Whilst the prenup used to be mainly used by the rich and powerful, it is fast becoming popular and relatively standard with average working people. A prenup can help people to protect their assets after a divorce and can help to safeguard the interests of both parties in the event of a relationship breakdown. So what do you need to know about them and do you need to get one?
What is a prenup?
A prenup, or a prenuptial agreement is a contract between couples who are looking to get married or establish a de facto relationship. A prenup most often is concerned with financial matters and assets but can also relate to other relevant matters such as spousal maintenance. In Australia, prenuptial agreements are known as binding financial agreements. They are designed to look at developing agreements about how assets should be divided and managed in the event of a relationship breakdown. The binding financial agreement is basically designed to preclude the family court from deciding how assets are divided. The contract is usually entered into before the start of a marriage or a de facto arrangement but can technically be entered into at any point in time.
How is it done in Australia?
The way a prenup works differs a little bit from country to country. In Australia, binding financial agreements must be delivered in writing and signed and agreed upon by both parties. Both partners must receive separate advise, which means two lawyers are required and partners should make sure they understand the implications of the agreement before they sign.
What are the benefits?
A prenup can provide certainty between you and your partner and can give you the peace of mind of knowing that the division of your assets has been set out in case of a future relationship breakdown. By deciding ahead of time it ensures that the court cannot interfere later and that the way you have chosen to divide your assets can not be changed later on unless you both agree to amend and mean the agreement. Binding financial agreements give people security and mean that they can get on with making decisions with certainty. The agreements are confidential that should a relationship end, the division of assets and way that your breakup is managed is not heard in public court and no one but your lawyer will be privy to the information. A prenup can save you a lot of time and money later on as it can save you having to go to court to manage disputes. Disputes over how assets should be divided can easily take up a lot of time in the courtroom and could attract a lot of lawyers fees, agreeing ahead of time will ensure that time and costs are kept to a minimum.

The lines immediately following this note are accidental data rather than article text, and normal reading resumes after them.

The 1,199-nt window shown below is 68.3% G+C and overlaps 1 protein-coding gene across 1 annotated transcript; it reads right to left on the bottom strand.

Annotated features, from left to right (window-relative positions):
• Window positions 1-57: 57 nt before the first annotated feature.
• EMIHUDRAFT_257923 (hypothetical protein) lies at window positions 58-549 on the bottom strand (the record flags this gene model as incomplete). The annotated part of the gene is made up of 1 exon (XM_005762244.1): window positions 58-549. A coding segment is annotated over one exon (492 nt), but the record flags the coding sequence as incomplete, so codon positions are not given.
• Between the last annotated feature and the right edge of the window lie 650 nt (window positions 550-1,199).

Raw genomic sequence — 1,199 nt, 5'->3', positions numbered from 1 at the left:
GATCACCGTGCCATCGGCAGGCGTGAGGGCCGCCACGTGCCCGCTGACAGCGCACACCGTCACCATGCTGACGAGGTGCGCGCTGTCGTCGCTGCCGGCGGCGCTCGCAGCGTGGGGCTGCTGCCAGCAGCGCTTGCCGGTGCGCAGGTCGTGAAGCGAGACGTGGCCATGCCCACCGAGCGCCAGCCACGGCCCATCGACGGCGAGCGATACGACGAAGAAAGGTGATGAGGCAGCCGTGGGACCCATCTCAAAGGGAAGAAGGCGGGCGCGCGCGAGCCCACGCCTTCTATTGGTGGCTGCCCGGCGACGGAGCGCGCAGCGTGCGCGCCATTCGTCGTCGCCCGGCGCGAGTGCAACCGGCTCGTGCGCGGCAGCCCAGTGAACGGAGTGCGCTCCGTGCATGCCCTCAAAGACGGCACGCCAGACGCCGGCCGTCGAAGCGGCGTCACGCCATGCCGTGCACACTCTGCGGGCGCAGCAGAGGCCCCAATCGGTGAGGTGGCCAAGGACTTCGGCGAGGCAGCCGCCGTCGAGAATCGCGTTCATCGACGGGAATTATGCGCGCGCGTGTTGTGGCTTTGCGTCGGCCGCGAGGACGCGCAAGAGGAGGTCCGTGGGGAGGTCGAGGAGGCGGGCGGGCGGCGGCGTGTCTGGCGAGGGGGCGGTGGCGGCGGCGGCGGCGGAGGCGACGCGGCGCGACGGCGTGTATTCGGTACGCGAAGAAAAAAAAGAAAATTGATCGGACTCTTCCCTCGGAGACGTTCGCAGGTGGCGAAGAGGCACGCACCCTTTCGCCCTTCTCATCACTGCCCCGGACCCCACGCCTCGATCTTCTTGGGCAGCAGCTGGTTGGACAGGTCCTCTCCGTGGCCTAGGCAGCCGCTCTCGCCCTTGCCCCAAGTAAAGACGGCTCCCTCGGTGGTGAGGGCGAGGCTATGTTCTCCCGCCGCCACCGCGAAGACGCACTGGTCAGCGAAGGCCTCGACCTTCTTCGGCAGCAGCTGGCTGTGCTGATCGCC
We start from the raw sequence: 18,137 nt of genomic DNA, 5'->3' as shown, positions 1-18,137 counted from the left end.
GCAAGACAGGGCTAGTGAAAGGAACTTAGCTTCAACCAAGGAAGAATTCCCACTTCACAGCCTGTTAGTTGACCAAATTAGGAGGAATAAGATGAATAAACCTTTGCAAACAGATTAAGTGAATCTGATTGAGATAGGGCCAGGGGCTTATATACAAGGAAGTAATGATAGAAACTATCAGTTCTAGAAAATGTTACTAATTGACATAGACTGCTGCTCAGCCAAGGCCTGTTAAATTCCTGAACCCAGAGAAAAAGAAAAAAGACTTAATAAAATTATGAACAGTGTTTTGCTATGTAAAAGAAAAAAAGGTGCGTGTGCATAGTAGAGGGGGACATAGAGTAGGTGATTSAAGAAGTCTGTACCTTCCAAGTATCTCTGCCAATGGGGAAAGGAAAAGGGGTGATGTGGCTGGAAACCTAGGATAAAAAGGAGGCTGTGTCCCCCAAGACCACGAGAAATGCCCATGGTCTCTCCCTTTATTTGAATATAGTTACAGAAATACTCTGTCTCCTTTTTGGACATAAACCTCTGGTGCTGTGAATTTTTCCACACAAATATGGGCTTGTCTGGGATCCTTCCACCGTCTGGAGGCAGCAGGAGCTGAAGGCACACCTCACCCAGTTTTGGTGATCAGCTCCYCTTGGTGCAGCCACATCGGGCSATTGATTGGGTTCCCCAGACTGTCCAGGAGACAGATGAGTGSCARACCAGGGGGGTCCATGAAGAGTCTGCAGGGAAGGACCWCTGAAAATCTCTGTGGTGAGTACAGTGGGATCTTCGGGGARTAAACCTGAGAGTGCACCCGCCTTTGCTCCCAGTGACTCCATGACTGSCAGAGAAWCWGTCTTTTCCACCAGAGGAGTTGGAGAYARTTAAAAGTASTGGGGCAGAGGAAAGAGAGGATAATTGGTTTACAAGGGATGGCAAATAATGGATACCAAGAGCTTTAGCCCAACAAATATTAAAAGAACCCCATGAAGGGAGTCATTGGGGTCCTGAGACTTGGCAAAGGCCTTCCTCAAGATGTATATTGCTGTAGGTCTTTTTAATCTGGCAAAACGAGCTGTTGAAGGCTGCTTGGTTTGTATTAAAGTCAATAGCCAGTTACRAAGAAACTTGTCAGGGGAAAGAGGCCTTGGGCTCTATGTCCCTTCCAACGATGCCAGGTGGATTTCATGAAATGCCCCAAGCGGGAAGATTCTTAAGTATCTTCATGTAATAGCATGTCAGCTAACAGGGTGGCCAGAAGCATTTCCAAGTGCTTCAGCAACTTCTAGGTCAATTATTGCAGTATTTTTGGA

Are there drawbacks?
Sometimes binding financial agreements can be used improperly when someone in the relationships has more control and uses it as a method of exerting financial control over their partner. Even if they are unfair or do not provide favourable terms, binding financial agreements are enforceable and could mean that one partner gets a bad deal. Additionally, not everyone will think that they are a good idea or respond positively to them. Some partners will view them as a lack of trust and good faith in the relationship and will respond negatively to being asked to sign an agreement. People should carefully consider the implications for their relationship before asking their partner to enter into one as it might attract a strong negative reaction from the prospective spouse.